Team 12 Investigation: Students of color up to 8 times more likely to be suspended than white students
Students of color are up to eight times more likely to be suspended from school than white students. That is among the eye-opening findings of a Team 12/Kane In Your Corner investigation into education inequality.
Trevon Jenkins still remembers the day he says a classmate at Southampton High School on Long Island called him the N-word. He says they wound up fighting off campus, but only he faced a serious consequence - losing his title of Student Council president.
“Instead of him getting a consequence, they removed me from my presidency,” Jenkins recalls. “No doubt, no questions. No ‘what happened?’ Because of what someone did to me, and how I reacted, because I was the angry Black kid, I had it taken away.”
Southampton’s school superintendent says Jenkins’ allegations are “inaccurate” but when we asked what made them inaccurate, he would not say.
Statistics indicate Jenkins’s story may not be unusual. Kane In Your Corner analyzed data from the U.S. Department of Education and found students often face unequal discipline. In New Jersey, Black students are more than five times more likely to be suspended than white students. Black girls are eight times more likely to face suspension. In both cases, the numbers have improved from two years earlier.
RELATED: Team 12 Investigation: Students of color don’t get equal opportunities to take advanced classes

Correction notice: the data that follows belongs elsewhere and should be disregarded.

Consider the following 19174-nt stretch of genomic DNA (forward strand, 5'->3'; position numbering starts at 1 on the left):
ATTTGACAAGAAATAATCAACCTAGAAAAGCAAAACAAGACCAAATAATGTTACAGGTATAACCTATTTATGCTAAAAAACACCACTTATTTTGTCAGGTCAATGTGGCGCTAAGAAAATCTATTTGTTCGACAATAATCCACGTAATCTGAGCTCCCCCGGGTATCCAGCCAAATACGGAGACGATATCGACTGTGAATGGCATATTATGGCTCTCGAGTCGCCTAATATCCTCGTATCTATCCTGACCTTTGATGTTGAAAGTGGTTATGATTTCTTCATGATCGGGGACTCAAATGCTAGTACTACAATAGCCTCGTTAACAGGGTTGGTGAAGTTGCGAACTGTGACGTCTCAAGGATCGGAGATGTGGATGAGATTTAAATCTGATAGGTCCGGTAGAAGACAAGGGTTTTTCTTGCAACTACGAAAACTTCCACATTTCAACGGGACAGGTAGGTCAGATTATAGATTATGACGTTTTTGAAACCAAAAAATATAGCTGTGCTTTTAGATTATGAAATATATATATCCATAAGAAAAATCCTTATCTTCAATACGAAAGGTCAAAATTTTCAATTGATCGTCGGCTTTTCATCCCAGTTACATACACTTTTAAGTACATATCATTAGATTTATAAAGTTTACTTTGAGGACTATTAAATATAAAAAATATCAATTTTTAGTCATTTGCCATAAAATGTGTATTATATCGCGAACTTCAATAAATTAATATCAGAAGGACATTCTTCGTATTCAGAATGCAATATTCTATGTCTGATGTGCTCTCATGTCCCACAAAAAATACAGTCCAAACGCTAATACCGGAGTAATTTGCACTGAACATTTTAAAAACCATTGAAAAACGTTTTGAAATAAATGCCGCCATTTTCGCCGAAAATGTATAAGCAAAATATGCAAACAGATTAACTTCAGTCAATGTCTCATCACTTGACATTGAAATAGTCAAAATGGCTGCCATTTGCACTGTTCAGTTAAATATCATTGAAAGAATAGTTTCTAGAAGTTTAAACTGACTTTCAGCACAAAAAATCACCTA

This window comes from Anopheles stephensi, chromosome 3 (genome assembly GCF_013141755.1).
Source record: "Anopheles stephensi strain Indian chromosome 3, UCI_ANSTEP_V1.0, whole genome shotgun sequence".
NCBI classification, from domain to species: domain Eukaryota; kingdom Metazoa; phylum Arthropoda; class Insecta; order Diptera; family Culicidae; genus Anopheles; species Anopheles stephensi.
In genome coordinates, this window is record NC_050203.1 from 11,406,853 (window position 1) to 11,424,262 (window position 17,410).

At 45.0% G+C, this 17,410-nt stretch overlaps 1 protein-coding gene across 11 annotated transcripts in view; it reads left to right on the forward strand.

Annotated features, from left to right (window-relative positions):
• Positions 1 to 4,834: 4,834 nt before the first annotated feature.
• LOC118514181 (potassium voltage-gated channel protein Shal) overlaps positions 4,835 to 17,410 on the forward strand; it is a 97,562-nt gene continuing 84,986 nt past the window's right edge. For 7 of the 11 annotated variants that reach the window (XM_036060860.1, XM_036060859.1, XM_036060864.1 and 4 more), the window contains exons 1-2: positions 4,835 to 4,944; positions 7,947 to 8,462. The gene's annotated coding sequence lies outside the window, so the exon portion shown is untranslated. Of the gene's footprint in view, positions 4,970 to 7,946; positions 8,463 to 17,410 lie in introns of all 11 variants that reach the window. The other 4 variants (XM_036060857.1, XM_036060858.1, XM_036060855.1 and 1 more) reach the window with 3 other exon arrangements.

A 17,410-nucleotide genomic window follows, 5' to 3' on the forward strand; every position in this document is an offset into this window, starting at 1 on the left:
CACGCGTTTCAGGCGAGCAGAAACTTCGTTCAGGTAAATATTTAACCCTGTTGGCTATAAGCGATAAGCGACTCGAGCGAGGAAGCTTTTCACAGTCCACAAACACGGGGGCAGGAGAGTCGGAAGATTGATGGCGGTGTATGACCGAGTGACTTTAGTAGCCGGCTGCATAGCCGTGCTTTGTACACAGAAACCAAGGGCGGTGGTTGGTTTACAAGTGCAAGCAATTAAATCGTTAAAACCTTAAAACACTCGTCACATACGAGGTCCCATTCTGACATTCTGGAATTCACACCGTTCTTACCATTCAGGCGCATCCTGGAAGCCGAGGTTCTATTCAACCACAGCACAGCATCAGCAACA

“I’ve done a lot of research with Black girls who really feel like they're advocating for themselves,” says Kayla Patrick, senior policy analyst for The Education Trust. “They're not talking back, they're just showing what we would consider in many cases, leadership skills. And they're being suspended for those very minor offenses.”
New Jersey education officials admit inequality is a problem and say they offer training to districts where discipline numbers are most out of line.
“It is critical that districts are able to share, to partner and to join together to address some of the inequities that you have mentioned,” says acting New Jersey Education Commissioner Angelica Allen-McMillan.
New Jersey is not alone when it comes to unequal school discipline. In Connecticut, 9.3% of Black students were suspended in 2018 - the most recent school year for which records exist. Among white students, the rate was 1.7%.
David Sciarra, executive director of the Education Law Center, believes unequal discipline often comes down to money. Because Black and brown districts typically have fewer resources, school officials there are forced to resort to suspension sooner.
“The good news is that the numbers are starting to come out,” he says. “We're beginning to recognize this as a structural problem.”
When it comes to equality in discipline, New York state schools have one of the best records in the country, but it’s still not equal. Nearly 6% of Black students were suspended at least once in the 2018 school year, compared to 3.6% of white students.
You can view discipline data for your school, district or state, the same data used by Kane In Your Corner in researching the investigation, by going to the U.S. Department of Education’s Civil Rights Data Collection’s website.
US Department of Education Civil Rights Data Collection:
This is the same data we used to research our series. You can check data for your state, district or even your child’s individual school, and you can compare one state, school or district to another.
The Education Trust:
We interviewed Kayla Patrick, Senior Policy Analyst, for the series. The group also authored this report on inequalities in AP and honors classes.
Education Law Center: